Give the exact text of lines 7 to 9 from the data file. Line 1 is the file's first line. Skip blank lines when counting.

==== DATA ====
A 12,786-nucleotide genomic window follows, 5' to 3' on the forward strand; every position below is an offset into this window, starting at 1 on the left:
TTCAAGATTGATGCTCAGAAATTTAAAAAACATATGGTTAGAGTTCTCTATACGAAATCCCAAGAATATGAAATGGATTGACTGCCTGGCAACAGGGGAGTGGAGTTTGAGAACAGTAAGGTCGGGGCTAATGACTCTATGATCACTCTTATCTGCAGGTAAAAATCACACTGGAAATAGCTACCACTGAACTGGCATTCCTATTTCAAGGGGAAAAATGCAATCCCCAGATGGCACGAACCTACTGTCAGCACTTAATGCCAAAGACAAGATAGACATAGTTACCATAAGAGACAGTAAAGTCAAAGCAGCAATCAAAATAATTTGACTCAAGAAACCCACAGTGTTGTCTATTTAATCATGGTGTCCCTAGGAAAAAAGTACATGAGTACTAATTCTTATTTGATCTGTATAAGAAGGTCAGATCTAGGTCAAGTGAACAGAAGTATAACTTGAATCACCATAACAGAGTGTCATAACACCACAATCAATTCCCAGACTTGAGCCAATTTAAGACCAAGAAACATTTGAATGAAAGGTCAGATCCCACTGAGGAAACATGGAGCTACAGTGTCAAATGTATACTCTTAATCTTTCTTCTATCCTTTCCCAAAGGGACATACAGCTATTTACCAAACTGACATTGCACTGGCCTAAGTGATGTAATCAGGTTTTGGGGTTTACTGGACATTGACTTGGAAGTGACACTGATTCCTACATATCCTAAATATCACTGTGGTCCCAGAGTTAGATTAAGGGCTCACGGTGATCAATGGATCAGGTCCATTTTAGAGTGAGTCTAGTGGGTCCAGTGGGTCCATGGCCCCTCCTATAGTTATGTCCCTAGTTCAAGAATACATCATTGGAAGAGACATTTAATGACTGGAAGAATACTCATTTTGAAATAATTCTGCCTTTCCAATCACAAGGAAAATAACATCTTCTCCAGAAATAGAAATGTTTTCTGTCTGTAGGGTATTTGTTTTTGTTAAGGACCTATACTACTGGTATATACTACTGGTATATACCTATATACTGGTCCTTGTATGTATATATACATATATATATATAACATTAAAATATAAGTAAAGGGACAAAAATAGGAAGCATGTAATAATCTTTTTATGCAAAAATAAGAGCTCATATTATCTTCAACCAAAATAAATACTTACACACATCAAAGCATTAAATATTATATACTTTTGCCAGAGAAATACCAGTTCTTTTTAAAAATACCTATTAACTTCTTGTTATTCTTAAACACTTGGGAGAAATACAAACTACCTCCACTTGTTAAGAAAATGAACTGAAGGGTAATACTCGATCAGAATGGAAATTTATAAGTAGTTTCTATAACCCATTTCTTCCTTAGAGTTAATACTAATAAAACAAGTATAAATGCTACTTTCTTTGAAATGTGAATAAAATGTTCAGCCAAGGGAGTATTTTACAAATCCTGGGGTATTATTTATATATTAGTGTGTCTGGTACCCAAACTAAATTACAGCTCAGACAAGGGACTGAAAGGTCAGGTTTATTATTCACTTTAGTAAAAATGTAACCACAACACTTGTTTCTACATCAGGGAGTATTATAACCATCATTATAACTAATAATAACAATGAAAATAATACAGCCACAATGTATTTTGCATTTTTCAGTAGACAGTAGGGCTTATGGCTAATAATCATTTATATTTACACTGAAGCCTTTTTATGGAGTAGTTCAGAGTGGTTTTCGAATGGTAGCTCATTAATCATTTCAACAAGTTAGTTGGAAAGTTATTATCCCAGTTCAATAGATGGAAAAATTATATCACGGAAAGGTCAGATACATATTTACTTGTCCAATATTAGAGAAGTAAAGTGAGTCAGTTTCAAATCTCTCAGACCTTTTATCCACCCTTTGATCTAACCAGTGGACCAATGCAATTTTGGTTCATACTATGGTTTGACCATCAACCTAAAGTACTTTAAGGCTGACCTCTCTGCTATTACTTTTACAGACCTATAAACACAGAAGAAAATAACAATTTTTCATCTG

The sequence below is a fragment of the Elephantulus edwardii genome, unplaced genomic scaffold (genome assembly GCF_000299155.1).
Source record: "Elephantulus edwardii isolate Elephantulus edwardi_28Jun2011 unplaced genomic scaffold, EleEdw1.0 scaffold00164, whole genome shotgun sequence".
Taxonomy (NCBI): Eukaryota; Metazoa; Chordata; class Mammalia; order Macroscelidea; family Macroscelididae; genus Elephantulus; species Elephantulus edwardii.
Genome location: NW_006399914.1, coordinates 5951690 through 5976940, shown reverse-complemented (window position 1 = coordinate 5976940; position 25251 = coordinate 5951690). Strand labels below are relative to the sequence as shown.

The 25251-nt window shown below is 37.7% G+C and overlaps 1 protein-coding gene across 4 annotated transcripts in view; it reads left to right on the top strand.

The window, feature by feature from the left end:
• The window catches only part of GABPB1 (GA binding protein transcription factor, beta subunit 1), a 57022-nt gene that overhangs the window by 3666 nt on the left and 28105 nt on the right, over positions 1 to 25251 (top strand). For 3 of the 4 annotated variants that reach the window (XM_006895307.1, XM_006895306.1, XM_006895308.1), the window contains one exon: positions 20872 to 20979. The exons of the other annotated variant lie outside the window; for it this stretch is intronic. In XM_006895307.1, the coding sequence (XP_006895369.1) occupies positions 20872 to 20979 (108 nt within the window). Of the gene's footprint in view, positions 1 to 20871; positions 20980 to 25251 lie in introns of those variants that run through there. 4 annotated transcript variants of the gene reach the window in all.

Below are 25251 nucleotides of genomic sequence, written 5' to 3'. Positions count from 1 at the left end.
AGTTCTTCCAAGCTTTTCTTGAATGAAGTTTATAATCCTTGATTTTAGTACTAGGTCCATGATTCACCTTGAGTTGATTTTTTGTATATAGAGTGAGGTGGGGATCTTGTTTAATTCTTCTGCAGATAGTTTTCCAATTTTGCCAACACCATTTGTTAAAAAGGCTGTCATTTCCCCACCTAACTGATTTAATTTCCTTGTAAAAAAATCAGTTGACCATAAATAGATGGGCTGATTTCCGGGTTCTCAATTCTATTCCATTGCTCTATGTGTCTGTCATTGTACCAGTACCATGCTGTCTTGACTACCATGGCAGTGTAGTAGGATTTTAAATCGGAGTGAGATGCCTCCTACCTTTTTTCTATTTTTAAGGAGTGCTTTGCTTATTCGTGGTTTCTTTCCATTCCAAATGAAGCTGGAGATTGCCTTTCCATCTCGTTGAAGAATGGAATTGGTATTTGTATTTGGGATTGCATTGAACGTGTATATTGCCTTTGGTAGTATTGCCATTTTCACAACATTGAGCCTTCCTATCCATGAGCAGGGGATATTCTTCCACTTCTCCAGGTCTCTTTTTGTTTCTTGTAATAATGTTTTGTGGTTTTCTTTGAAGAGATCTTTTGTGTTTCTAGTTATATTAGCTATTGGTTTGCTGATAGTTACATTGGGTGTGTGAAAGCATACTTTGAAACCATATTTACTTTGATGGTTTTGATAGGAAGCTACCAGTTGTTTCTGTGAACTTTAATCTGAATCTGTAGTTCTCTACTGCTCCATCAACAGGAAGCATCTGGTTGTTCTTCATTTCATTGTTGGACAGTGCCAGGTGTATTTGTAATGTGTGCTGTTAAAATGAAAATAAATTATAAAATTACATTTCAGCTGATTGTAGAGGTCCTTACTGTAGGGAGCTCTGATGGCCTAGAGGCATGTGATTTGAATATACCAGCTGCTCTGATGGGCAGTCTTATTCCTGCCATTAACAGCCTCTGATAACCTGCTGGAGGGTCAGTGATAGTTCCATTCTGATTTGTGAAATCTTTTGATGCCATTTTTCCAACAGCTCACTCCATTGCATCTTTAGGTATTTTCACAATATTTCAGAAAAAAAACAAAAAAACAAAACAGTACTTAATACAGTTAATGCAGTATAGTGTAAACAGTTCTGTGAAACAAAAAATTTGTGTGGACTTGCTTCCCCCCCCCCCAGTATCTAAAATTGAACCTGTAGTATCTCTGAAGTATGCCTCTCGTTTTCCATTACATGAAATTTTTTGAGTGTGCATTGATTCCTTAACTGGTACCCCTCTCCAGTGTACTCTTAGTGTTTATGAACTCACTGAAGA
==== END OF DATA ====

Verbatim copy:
The 25251-nt window shown below is 37.7% G+C and overlaps 1 protein-coding gene across 4 annotated transcripts in view; it reads left to right on the top strand.

The window, feature by feature from the left end:
• The window catches only part of GABPB1 (GA binding protein transcription factor, beta subunit 1), a 57022-nt gene that overhangs the window by 3666 nt on the left and 28105 nt on the right, over positions 1 to 25251 (top strand). For 3 of the 4 annotated variants that reach the window (XM_006895307.1, XM_006895306.1, XM_006895308.1), the window contains one exon: positions 20872 to 20979. The exons of the other annotated variant lie outside the window; for it this stretch is intronic. In XM_006895307.1, the coding sequence (XP_006895369.1) occupies positions 20872 to 20979 (108 nt within the window). Of the gene's footprint in view, positions 1 to 20871; positions 20980 to 25251 lie in introns of those variants that run through there. 4 annotated transcript variants of the gene reach the window in all.